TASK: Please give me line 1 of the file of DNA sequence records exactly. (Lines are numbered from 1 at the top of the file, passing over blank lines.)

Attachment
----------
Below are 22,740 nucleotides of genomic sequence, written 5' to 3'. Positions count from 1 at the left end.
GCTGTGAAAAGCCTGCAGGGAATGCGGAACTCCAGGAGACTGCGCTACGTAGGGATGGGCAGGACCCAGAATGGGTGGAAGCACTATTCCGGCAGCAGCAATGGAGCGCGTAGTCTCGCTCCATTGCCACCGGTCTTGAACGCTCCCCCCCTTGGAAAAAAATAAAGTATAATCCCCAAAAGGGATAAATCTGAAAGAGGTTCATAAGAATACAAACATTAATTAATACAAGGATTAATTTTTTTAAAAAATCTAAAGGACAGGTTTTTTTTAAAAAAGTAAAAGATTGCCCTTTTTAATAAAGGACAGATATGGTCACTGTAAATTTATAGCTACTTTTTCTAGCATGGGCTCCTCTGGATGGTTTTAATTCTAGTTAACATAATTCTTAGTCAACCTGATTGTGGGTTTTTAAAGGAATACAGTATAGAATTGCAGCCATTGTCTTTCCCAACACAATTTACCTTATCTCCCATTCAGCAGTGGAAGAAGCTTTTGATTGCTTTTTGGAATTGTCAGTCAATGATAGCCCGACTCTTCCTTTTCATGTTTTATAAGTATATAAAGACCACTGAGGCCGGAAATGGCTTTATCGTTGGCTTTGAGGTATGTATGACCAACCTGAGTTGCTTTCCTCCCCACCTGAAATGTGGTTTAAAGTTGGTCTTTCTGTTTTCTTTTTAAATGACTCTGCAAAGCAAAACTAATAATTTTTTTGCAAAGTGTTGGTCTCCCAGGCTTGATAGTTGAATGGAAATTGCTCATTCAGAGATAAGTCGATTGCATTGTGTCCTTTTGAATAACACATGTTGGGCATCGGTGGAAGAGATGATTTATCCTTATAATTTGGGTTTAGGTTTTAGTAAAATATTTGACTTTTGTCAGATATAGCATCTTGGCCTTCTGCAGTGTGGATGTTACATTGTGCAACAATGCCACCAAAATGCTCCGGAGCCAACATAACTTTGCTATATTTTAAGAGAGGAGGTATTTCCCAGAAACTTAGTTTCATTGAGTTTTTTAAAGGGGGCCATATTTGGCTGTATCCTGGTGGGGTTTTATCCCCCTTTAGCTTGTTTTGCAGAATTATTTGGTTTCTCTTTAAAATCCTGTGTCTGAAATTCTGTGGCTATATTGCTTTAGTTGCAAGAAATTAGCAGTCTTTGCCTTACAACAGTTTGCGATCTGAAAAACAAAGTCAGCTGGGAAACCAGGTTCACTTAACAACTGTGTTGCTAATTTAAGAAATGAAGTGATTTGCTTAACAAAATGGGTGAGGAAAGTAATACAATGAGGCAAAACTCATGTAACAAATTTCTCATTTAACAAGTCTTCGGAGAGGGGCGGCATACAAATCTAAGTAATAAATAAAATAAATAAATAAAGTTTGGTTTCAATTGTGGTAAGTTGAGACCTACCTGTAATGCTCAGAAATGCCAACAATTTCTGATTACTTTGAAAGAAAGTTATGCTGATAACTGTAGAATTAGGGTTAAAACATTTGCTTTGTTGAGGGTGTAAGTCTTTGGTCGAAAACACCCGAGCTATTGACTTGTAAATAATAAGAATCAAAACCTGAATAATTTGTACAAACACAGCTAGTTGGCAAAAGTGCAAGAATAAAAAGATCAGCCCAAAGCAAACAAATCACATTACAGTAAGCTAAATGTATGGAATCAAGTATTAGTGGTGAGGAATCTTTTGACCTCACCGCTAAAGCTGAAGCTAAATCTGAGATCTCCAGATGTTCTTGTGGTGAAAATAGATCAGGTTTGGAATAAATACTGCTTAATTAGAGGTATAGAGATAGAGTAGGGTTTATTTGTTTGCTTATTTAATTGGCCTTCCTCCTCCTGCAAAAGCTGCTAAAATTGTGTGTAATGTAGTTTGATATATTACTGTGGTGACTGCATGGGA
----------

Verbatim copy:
Below are 22,740 nucleotides of genomic sequence, written 5' to 3'. Positions count from 1 at the left end.